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An Almost Dangerous Occupation? Teaching History in Florida's Public Schools and State Universities: Part I

Luis Martinez-Fernandez on

Last June, the government of Florida enacted two controversial and seemingly contradictory education mandates. On June 10, at the urging of Florida's Gov. Ron DeSantis, the state's board of education banned the teaching of "critical race theory" in public schools. Later that month, DeSantis signed into law an "intellectual freedom and viewpoint diversity" bill aimed at Florida's state universities.

As a historian and university professor, the higher education mandate touches me directly; as someone who inherits students that come out of the state's public schools, the K-12 directives impact my work as well.

THOSE WHO CAN AND THOSE WHO CAN'T

These government actions have long roots that date at least to the "culture wars" of the 1980s and 1990s, when American society became increasingly divided and polarized over a number of cultural issues, including abortion and what some then called "family values;" gun ownership; the separation of church and state; and the role of government in general.

Because education is the population's primary socializer, those on either side of these issues pointed their attention to K-12 education, where children are first exposed to social studies and history courses that address social, cultural and political subjects; and to university campuses, which some conservatives increasingly viewed as unpatriotic institutions for left-wing indoctrination.

Tellingly, at the time when this country was having bitter debates over school national history standards, historian Arthur Schlesinger Jr. said provocatively: "Being a historian has almost become a dangerous occupation."

Originally spearheaded by conservative National Endowment for the Humanities Director Lynne Cheney, the resulting American History Standards were too radical and politically correct for conservatives. Cheney famously tabulated the number of times certain topics and individuals were mentioned in the new standards draft report: the "white males" Paul Revere, Robert E. Lee, J.P. Morgan, Alexander Graham Bell, Thomas Edison, the Wright Brothers, Albert Einstein and Jonas Salk (0 times); Lincoln's Gettysburg Address and Ulysses S. Grant (1 time); Harriet Tubman (6 times); the Seneca Falls "Declaration of Sentiments" and American Federation of Labor (9 times, each); the Ku Klux Klan (17 times) and Sen. Joseph McCarthy and McCarthyism (19 times).

One thing was true: Those American history standards reflected the predominantly progressive views of historian Gary Nash's team at UCLA's National Center for History in the Schools, which in turn reflected the profound transformations in the historical discipline over the previous three decades. "New history," as it was then called, expanded its focus to include women, minorities, workers and other people previously "without history," and embraced new methodologies (i.e., quantification) that could answer social history questions about common individuals' quotidian life.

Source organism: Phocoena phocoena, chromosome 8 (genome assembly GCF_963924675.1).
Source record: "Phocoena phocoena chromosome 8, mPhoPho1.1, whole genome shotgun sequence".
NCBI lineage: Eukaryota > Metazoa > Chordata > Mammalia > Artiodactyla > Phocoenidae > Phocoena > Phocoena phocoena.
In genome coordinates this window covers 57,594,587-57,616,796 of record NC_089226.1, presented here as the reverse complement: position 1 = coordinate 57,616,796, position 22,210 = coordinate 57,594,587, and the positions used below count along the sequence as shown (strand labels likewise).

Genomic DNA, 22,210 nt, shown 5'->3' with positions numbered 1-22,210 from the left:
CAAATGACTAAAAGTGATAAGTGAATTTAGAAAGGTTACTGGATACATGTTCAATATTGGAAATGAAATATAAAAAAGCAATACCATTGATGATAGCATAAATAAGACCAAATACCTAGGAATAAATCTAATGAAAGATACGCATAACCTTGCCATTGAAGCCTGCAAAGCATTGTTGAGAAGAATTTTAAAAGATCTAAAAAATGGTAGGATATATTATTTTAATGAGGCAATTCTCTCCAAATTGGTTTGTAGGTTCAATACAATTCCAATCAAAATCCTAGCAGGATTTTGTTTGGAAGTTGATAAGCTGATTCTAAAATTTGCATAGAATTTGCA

The discipline's transformation brought along a greater degree of professional activism and advocacy as well as left-leaning politicization. It is important to mention, however, that previous generations of historians, short of being politically neutral, generally espoused an uncritical, triumphalist view of American history.

 

Historians and other social scientists and humanities scholars, it is no secret, are generally progressive; some are clearly on the left; very few are conservative because, let's face it, universities and the academy have very little tolerance for conservative views. Find me a right-wing university historian and I'll trade him for a left-wing member of my local chamber of commerce.

Schlesinger characterized the final revised version of the national history standards as a "sturdy and valuable document, sober, judicious and thoughtful." But at the same time, he recognized that there were extremists at both ends of the political spectrum. "Therapists," he called them in derision, who seek to "convert history into cheerleading -- each seeking to promote its own values."

Among the culture wars' collateral damage was the teaching profession. Some conservative voices chastised schoolteachers as incompetent, uncaring and greedy. Someone coined and others repeated the insulting slogan: "Those who can, do; and those who can't, teach." I remember seeing a satirical political cartoon in which an angry taxpayer demanded that teacher's salaries be cut; his interlocutor asked him why he was proposing such a thing, to which the protester responded that he had no power over the astronomical salaries of athletes and movie stars, but he could do something about the compensation of his school district's teachers.

Years later, teachers and their advocates retorted with a slogan of their own. One can purchase online pins, T-shirts and bumper stickers that read: "Those who can, teach. Those who cannot, pass laws about teaching."

To be continued.

Luis Martinez-Fernandez is a Fellow of the Heterodox Academy's Writing Group

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Luis Martinez-Fernandez is author of "Revolutionary Cuba: A History." Readers can reach him at LMF_Column@yahoo.com. To find out more about Luis Martinez-Fernandez and read features by other Creators Syndicate writers and cartoonists, visit the Creators Syndicate website at www. creators.com.

Copyright 2021 Creators Syndicate Inc.
 

 

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